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Claude Makélélé: A Harsh Sacking?

There was a clamour for a new wave of French managers this summer and they all offered great promise. Zinedine Zidane, who decided against a job in France, Willy Sagnol, who took the job he was offered at Bordeaux, and Claude Makélélé, who would join Bastia to a lot of fanfare. So why did it go all pear-shaped so quickly and was his dismissal from the managerial post come too soon?

When Claude Makélélé was sold and David Beckham was signed for Real Madrid, the great Zinedine Zidane said: “Why put another layer of gold paint on the Bentley when you are losing the entire engine?” It was synonymous with the hard-working, under the radar midfielder that was so successful in England that they named the anchor man position after the Frenchman.

Regularly unheralded but well respected by everyone in the game, Makélélé looked like the perfect candidate for a football management role. With his understated style and the way he understood the game from where he played, if he could put all the pieces together he could perhaps become one of the best.

He got off to a very good start with his Bastia side pulling off an enthralling come-from-behind 3-3 draw against Marseille in Marcelo Bielsa’s first game. They went ahead early but were pegged back quickly and at 3-1 down, many thought the result was a foregone conclusion but his side battled back, earning themselves a point and even had time to steal it at the end if they had a little more left in the tank.

In fact, his first five games in charge were relatively successful. A 2-0 loss to PSG was overshadowed by Brandão’s moment of madness but other than that they went unbeaten, beating Toulouse whilst getting 1-1 draws against RC Lens and fast-starters Bordeaux. There were positives to take, they’d taken the lead against Willy Sagnol’s side but again faded whilst they managed to recover against Lens to earn them a point.

It was a run of five defeats in seven league games that would seal Makélélé’s fate and would leave the club in the relegation zone. Defeats to Lille and Monaco were excusable, both are decent sides that should be beating the likes of the Corsican side but losses to Metz, Lorient and especially Guingamp felt like monumental blows even early on in the season.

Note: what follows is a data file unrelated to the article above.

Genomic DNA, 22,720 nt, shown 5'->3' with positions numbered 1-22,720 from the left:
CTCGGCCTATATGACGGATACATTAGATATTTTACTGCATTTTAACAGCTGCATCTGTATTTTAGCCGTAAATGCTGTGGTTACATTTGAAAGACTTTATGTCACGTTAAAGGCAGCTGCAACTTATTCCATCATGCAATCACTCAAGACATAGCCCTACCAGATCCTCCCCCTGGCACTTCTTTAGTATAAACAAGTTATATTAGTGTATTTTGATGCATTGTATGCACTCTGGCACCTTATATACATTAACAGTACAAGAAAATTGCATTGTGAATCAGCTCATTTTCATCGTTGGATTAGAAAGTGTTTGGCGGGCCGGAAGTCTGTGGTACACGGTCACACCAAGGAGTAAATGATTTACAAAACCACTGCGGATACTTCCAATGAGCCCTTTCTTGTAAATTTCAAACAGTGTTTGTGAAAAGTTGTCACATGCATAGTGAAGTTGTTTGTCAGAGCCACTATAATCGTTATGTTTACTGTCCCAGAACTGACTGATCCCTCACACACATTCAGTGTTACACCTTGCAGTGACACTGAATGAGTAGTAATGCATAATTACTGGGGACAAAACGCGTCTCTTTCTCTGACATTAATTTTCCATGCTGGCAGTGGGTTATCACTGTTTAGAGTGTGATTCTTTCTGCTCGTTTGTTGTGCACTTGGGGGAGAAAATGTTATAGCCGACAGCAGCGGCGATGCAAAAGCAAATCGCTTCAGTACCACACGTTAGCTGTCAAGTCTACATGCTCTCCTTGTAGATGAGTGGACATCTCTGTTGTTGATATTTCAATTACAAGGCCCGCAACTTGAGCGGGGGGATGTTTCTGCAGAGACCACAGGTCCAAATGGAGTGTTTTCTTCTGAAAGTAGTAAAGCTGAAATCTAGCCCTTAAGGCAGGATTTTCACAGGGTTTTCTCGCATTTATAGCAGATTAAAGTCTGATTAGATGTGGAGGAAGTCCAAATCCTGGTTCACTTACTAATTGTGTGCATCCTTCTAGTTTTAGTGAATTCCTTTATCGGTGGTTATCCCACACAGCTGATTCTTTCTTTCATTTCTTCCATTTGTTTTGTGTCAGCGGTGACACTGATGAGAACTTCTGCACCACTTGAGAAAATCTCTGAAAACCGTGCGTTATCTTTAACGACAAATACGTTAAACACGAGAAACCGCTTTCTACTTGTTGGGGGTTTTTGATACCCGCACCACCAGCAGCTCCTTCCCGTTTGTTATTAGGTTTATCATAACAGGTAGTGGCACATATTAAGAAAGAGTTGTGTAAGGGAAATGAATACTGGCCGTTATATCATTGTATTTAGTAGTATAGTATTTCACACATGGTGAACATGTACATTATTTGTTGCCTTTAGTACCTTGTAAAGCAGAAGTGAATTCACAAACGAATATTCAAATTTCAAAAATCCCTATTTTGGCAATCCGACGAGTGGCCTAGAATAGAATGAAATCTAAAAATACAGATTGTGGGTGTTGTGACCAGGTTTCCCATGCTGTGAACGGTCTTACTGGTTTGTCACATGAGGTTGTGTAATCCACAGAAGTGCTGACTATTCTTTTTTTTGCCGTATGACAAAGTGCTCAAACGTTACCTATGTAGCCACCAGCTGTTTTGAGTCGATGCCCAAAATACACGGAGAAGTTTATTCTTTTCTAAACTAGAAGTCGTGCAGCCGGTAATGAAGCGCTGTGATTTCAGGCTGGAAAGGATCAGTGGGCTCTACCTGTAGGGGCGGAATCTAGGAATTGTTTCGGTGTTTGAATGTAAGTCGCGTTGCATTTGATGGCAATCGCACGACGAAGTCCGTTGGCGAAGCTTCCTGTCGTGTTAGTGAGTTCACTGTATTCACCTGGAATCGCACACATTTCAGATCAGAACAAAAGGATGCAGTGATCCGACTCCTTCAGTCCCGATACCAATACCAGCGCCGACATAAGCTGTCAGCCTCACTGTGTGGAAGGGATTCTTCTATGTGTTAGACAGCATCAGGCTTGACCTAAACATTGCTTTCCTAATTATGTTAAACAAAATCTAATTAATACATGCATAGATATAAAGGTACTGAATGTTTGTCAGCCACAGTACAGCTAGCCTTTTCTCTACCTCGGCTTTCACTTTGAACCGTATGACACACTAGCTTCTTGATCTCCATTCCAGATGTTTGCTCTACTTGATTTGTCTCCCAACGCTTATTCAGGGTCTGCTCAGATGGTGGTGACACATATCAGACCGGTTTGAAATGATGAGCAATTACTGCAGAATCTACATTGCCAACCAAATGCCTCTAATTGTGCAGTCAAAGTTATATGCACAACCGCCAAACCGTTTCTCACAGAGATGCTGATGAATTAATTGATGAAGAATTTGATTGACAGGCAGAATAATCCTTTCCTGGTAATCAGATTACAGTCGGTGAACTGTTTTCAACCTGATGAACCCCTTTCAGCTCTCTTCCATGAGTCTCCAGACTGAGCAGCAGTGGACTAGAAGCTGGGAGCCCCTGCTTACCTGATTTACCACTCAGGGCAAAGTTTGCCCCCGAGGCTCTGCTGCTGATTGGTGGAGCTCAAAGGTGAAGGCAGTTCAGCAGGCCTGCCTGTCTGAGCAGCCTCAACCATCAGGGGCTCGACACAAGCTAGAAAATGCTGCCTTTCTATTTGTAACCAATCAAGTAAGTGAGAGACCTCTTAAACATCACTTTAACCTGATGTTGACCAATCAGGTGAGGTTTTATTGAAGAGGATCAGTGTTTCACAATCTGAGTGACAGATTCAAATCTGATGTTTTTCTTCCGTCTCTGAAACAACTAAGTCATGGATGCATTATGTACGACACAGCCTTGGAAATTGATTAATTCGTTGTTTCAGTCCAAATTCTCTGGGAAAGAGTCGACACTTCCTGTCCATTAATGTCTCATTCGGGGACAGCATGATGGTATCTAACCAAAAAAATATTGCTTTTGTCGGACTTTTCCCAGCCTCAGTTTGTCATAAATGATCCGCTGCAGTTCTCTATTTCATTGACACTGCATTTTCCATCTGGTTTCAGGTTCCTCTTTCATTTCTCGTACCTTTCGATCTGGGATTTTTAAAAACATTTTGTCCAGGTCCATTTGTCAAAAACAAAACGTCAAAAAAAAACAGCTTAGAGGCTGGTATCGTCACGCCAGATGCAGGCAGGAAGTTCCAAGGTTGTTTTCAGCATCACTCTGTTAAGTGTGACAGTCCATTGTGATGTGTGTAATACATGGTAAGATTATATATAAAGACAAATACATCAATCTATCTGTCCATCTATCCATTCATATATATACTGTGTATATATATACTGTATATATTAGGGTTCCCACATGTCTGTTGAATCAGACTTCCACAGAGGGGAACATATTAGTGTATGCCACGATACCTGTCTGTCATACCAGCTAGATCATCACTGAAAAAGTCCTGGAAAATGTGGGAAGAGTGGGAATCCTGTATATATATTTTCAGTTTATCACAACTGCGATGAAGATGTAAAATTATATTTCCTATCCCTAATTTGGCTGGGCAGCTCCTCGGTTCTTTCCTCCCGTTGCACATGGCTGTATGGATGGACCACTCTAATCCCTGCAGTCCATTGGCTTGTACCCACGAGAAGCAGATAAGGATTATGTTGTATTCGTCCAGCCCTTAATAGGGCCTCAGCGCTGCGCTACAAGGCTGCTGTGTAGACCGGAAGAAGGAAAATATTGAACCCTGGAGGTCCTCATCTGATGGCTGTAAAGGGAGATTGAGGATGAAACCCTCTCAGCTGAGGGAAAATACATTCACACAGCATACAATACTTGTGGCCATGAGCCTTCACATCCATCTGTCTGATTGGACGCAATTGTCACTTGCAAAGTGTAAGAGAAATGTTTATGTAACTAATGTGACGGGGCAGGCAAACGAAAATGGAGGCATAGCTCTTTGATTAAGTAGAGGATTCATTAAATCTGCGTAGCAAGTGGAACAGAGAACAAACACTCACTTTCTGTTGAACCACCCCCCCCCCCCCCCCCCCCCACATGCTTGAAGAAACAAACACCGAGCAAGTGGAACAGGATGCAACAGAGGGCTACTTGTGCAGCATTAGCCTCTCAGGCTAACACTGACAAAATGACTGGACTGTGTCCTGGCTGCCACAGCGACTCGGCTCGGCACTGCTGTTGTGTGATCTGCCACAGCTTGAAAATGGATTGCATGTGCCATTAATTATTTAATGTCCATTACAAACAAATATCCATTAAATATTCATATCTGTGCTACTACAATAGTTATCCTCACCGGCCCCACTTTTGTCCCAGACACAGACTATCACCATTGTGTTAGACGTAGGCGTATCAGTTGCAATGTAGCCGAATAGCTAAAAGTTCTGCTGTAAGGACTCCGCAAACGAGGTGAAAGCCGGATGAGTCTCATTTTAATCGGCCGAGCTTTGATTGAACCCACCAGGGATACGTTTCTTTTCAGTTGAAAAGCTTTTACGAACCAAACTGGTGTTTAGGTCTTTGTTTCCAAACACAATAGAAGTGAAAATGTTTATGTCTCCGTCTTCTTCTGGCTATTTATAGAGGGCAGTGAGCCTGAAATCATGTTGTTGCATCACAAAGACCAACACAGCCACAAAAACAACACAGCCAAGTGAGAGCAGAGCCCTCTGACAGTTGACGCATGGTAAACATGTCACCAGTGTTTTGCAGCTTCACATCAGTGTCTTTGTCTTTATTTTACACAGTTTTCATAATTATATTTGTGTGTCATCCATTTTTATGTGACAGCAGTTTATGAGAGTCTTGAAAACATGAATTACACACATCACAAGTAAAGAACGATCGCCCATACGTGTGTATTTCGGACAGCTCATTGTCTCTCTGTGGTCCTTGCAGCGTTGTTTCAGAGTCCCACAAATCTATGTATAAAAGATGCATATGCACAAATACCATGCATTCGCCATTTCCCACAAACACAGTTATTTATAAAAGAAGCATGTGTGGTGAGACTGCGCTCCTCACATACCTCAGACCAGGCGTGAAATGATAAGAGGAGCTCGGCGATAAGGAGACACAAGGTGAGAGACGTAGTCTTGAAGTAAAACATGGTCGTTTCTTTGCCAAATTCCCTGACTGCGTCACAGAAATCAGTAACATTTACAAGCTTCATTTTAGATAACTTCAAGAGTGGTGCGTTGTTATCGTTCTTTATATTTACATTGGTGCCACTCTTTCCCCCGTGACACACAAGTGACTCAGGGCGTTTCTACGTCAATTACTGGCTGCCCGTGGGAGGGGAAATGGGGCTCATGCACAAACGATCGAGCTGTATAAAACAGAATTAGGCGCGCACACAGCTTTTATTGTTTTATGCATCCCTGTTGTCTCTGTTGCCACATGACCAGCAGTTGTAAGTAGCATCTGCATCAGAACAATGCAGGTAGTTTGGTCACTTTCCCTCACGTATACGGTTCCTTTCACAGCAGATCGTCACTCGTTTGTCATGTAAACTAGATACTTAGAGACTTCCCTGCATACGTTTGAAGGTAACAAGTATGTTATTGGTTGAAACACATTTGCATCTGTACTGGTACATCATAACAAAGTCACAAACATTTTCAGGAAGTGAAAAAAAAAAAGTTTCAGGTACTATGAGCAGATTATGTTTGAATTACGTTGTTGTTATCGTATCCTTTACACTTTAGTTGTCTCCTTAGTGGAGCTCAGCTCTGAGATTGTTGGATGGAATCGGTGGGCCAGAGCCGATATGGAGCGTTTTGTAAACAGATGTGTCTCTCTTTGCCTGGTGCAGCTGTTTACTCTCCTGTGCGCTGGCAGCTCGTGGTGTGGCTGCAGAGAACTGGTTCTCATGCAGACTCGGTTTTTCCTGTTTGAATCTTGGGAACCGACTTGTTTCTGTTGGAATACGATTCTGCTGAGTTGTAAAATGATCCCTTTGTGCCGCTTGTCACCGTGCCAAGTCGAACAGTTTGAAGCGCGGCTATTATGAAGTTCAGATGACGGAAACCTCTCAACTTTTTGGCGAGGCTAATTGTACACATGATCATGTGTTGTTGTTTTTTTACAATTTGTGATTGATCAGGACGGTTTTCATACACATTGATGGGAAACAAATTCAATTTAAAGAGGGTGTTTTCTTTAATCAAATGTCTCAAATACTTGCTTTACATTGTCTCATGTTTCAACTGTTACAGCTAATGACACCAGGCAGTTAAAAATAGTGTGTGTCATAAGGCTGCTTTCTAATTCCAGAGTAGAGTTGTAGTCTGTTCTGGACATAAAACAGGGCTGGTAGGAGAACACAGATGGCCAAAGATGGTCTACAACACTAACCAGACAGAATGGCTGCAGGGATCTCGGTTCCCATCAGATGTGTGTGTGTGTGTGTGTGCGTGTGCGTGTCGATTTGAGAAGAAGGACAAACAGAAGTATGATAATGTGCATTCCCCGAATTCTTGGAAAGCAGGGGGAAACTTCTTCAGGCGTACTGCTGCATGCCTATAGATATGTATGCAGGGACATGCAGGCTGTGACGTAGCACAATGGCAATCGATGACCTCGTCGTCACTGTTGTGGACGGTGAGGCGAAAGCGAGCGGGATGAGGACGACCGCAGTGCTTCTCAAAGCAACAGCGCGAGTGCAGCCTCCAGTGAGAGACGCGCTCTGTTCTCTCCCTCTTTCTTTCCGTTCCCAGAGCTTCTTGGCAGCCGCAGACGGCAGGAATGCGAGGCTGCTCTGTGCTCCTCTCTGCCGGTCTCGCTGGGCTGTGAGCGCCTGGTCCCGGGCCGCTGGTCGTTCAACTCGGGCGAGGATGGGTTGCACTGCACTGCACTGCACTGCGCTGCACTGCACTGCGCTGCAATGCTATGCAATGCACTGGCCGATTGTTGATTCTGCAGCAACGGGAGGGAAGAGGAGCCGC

They picked up a win and a draw in that run, beating Nice away and taking a 0-0 draw from surprise package Nantes but in the end, it wasn’t enough. After the 1-0 loss to Guingamp, Makélélé was relieved of his duties as manager of the Corsican side, with them stating that he hadn’t done enough to change the team in his time in charge.

Errors were made, pushing away Gadji Tallo backfired spectacularly when the Roma loanee scored twice against Montpellier in the first game without the 41-year-old in charge whilst the issues in front of goal were clear to see. During his time in the hot-seat, Bastia managed to score more than one goal in a game just twice, once in the first game of the season and once against second-tier side Auxerre in the Coupe de la Ligue. It was a fundamental flaw in his team that he couldn’t seem to rectify and with sides coming in knowing if they scored they’d get at least a point, it put his side under immense pressure.

However, Makélélé also had to deal with other issues that would cripple his options. They lost Wahbi Khazri to Bordeaux, one of their best attacking outlets, along with the retirement of Mickael Landreau who would have been a leader within the dressing room. Key forwards were missing, Drjibril Cisse with injury and big signing Brandao through his own stupidity so Makélélé was short-changed in his attacking options early on. 

I think on reflection, it’s hard to see why any team would sack a manager after just 12 league games unless the start was so dramatically poor that there was a fear the team might never recover. That didn’t look like it was the case here, Makélélé must have had the respect of the dressing room and with a few easier games down the road, their situation could have been improved rapidly but he would be stripped of that chance.

In all honesty, it’s difficult not to see another club taking a chance with Claude Makélélé as their boss. He might have to start lower than he would have wanted but much like his playing career, understated brilliance is something he excels in executing. When that opportunity shows itself, hopefully such a genius on the pitch can covert that supreme knowledge into a genius on the touchline.

N.S.



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